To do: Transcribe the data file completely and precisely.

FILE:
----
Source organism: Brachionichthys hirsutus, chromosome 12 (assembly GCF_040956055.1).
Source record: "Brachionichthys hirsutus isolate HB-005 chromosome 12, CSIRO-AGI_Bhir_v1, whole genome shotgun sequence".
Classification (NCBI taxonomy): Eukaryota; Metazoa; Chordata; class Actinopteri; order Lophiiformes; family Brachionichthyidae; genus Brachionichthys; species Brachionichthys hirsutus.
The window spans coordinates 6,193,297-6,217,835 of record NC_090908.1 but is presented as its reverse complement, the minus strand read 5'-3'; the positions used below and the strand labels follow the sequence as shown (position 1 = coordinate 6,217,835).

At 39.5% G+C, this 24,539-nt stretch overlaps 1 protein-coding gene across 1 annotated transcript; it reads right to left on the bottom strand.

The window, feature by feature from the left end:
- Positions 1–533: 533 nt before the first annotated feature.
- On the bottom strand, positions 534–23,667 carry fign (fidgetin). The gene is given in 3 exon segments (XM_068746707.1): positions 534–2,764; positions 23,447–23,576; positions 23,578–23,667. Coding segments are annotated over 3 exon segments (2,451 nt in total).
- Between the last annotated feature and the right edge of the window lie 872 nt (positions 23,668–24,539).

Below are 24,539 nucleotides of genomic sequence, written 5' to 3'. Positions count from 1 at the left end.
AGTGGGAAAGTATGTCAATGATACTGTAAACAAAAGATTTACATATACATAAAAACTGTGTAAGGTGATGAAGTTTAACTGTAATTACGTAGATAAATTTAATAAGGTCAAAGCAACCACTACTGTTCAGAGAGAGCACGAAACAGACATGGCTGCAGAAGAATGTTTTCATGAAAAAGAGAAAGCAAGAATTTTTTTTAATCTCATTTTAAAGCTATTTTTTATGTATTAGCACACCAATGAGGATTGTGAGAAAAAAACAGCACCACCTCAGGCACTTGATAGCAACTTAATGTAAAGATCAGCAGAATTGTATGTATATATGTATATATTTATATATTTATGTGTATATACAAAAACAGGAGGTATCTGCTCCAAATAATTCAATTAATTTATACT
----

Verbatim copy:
Source organism: Brachionichthys hirsutus, chromosome 12 (assembly GCF_040956055.1).
Source record: "Brachionichthys hirsutus isolate HB-005 chromosome 12, CSIRO-AGI_Bhir_v1, whole genome shotgun sequence".
Classification (NCBI taxonomy): Eukaryota; Metazoa; Chordata; class Actinopteri; order Lophiiformes; family Brachionichthyidae; genus Brachionichthys; species Brachionichthys hirsutus.
The window spans coordinates 6,193,297-6,217,835 of record NC_090908.1 but is presented as its reverse complement, the minus strand read 5'-3'; the positions used below and the strand labels follow the sequence as shown (position 1 = coordinate 6,217,835).

At 39.5% G+C, this 24,539-nt stretch overlaps 1 protein-coding gene across 1 annotated transcript; it reads right to left on the bottom strand.

The window, feature by feature from the left end:
- Positions 1–533: 533 nt before the first annotated feature.
- On the bottom strand, positions 534–23,667 carry fign (fidgetin). The gene is given in 3 exon segments (XM_068746707.1): positions 534–2,764; positions 23,447–23,576; positions 23,578–23,667. Coding segments are annotated over 3 exon segments (2,451 nt in total).
- Between the last annotated feature and the right edge of the window lie 872 nt (positions 23,668–24,539).

Below are 24,539 nucleotides of genomic sequence, written 5' to 3'. Positions count from 1 at the left end.
AGTGGGAAAGTATGTCAATGATACTGTAAACAAAAGATTTACATATACATAAAAACTGTGTAAGGTGATGAAGTTTAACTGTAATTACGTAGATAAATTTAATAAGGTCAAAGCAACCACTACTGTTCAGAGAGAGCACGAAACAGACATGGCTGCAGAAGAATGTTTTCATGAAAAAGAGAAAGCAAGAATTTTTTTTAATCTCATTTTAAAGCTATTTTTTATGTATTAGCACACCAATGAGGATTGTGAGAAAAAAACAGCACCACCTCAGGCACTTGATAGCAACTTAATGTAAAGATCAGCAGAATTGTATGTATATATGTATATATTTATATATTTATGTGTATATACAAAAACAGGAGGTATCTGCTCCAAATAATTCAATTAATTTATACT